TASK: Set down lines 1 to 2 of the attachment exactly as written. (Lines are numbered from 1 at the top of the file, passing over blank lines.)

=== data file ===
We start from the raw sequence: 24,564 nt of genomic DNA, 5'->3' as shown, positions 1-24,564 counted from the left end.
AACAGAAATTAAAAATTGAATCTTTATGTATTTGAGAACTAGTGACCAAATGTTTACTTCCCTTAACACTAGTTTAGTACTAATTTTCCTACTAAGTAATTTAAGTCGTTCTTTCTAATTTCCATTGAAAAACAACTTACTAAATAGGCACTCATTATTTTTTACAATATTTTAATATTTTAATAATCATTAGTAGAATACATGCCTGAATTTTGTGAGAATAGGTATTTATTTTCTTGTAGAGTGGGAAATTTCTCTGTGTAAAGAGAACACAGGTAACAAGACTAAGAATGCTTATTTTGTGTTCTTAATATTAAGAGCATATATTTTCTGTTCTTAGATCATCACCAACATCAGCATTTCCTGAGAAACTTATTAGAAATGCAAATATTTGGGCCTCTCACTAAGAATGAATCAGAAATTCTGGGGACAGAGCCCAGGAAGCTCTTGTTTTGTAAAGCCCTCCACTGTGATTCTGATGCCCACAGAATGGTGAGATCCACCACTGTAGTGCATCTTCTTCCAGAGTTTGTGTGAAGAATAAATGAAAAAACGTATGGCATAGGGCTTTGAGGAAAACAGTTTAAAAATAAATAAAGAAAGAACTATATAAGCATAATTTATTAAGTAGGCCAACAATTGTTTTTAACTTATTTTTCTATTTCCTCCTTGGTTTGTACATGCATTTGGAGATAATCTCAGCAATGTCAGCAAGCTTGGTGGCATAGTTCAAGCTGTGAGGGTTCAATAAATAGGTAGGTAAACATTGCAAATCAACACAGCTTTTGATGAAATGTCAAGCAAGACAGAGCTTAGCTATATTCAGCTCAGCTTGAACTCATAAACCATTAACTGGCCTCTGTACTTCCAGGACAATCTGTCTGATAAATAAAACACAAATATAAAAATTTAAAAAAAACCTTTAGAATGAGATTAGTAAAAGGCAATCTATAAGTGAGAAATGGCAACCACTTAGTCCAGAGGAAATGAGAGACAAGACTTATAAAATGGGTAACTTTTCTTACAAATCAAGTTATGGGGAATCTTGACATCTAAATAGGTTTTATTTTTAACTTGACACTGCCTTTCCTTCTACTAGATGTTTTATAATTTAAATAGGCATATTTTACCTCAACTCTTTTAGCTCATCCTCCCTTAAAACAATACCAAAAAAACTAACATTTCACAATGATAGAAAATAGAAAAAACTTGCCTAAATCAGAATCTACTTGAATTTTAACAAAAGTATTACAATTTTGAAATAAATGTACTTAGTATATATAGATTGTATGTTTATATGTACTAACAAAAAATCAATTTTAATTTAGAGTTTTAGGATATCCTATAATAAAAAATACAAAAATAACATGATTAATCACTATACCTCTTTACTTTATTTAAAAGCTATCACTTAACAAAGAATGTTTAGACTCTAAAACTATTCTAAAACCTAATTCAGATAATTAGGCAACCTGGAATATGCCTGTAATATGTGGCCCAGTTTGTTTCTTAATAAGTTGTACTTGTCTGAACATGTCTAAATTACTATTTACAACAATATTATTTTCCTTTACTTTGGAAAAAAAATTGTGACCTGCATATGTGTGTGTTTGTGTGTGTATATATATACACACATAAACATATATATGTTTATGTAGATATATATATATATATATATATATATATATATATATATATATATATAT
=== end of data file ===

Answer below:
We start from the raw sequence: 24,564 nt of genomic DNA, 5'->3' as shown, positions 1-24,564 counted from the left end.
AACAGAAATTAAAAATTGAATCTTTATGTATTTGAGAACTAGTGACCAAATGTTTACTTCCCTTAACACTAGTTTAGTACTAATTTTCCTACTAAGTAATTTAAGTCGTTCTTTCTAATTTCCATTGAAAAACAACTTACTAAATAGGCACTCATTATTTTTTACAATATTTTAATATTTTAATAATCATTAGTAGAATACATGCCTGAATTTTGTGAGAATAGGTATTTATTTTCTTGTAGAGTGGGAAATTTCTCTGTGTAAAGAGAACACAGGTAACAAGACTAAGAATGCTTATTTTGTGTTCTTAATATTAAGAGCATATATTTTCTGTTCTTAGATCATCACCAACATCAGCATTTCCTGAGAAACTTATTAGAAATGCAAATATTTGGGCCTCTCACTAAGAATGAATCAGAAATTCTGGGGACAGAGCCCAGGAAGCTCTTGTTTTGTAAAGCCCTCCACTGTGATTCTGATGCCCACAGAATGGTGAGATCCACCACTGTAGTGCATCTTCTTCCAGAGTTTGTGTGAAGAATAAATGAAAAAACGTATGGCATAGGGCTTTGAGGAAAACAGTTTAAAAATAAATAAAGAAAGAACTATATAAGCATAATTTATTAAGTAGGCCAACAATTGTTTTTAACTTATTTTTCTATTTCCTCCTTGGTTTGTACATGCATTTGGAGATAATCTCAGCAATGTCAGCAAGCTTGGTGGCATAGTTCAAGCTGTGAGGGTTCAATAAATAGGTAGGTAAACATTGCAAATCAACACAGCTTTTGATGAAATGTCAAGCAAGACAGAGCTTAGCTATATTCAGCTCAGCTTGAACTCATAAACCATTAACTGGCCTCTGTACTTCCAGGACAATCTGTCTGATAAATAAAACACAAATATAAAAATTTAAAAAAAACCTTTAGAATGAGATTAGTAAAAGGCAATCTATAAGTGAGAAATGGCAACCACTTAGTCCAGAGGAAATGAGAGACAAGACTTATAAAATGGGTAACTTTTCTTACAAATCAAGTTATGGGGAATCTTGACATCTAAATAGGTTTTATTTTTAACTTGACACTGCCTTTCCTTCTACTAGATGTTTTATAATTTAAATAGGCATATTTTACCTCAACTCTTTTAGCTCATCCTCCCTTAAAACAATACCAAAAAAACTAACATTTCACAATGATAGAAAATAGAAAAAACTTGCCTAAATCAGAATCTACTTGAATTTTAACAAAAGTATTACAATTTTGAAATAAATGTACTTAGTATATATAGATTGTATGTTTATATGTACTAACAAAAAATCAATTTTAATTTAGAGTTTTAGGATATCCTATAATAAAAAATACAAAAATAACATGATTAATCACTATACCTCTTTACTTTATTTAAAAGCTATCACTTAACAAAGAATGTTTAGACTCTAAAACTATTCTAAAACCTAATTCAGATAATTAGGCAACCTGGAATATGCCTGTAATATGTGGCCCAGTTTGTTTCTTAATAAGTTGTACTTGTCTGAACATGTCTAAATTACTATTTACAACAATATTATTTTCCTTTACTTTGGAAAAAAAATTGTGACCTGCATATGTGTGTGTTTGTGTGTGTATATATATACACACATAAACATATATATGTTTATGTAGATATATATATATATATATATATATATATATATATATATATATATATAT